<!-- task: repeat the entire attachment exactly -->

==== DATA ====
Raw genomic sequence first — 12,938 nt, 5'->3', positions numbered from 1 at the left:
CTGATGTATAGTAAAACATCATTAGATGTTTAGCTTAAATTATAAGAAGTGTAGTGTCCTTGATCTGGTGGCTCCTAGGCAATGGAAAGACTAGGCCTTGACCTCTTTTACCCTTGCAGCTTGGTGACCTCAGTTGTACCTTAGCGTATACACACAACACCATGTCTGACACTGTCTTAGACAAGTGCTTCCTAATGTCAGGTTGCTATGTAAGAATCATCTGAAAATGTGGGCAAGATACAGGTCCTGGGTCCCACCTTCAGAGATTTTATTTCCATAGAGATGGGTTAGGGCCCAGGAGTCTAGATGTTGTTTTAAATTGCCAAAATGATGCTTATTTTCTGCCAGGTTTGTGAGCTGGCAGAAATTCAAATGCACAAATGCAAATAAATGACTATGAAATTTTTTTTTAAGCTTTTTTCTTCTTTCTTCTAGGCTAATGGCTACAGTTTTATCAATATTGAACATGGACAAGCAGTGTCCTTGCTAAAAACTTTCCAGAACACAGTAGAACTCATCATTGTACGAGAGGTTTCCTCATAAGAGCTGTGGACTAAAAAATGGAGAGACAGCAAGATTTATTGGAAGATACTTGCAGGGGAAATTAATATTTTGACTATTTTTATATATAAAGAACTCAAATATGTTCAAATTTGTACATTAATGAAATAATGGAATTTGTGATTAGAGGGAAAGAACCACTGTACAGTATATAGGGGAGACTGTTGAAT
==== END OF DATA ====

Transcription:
Raw genomic sequence first — 12,938 nt, 5'->3', positions numbered from 1 at the left:
CTGATGTATAGTAAAACATCATTAGATGTTTAGCTTAAATTATAAGAAGTGTAGTGTCCTTGATCTGGTGGCTCCTAGGCAATGGAAAGACTAGGCCTTGACCTCTTTTACCCTTGCAGCTTGGTGACCTCAGTTGTACCTTAGCGTATACACACAACACCATGTCTGACACTGTCTTAGACAAGTGCTTCCTAATGTCAGGTTGCTATGTAAGAATCATCTGAAAATGTGGGCAAGATACAGGTCCTGGGTCCCACCTTCAGAGATTTTATTTCCATAGAGATGGGTTAGGGCCCAGGAGTCTAGATGTTGTTTTAAATTGCCAAAATGATGCTTATTTTCTGCCAGGTTTGTGAGCTGGCAGAAATTCAAATGCACAAATGCAAATAAATGACTATGAAATTTTTTTTTAAGCTTTTTTCTTCTTTCTTCTAGGCTAATGGCTACAGTTTTATCAATATTGAACATGGACAAGCAGTGTCCTTGCTAAAAACTTTCCAGAACACAGTAGAACTCATCATTGTACGAGAGGTTTCCTCATAAGAGCTGTGGACTAAAAAATGGAGAGACAGCAAGATTTATTGGAAGATACTTGCAGGGGAAATTAATATTTTGACTATTTTTATATATAAAGAACTCAAATATGTTCAAATTTGTACATTAATGAAATAATGGAATTTGTGATTAGAGGGAAAGAACCACTGTACAGTATATAGGGGAGACTGTTGAAT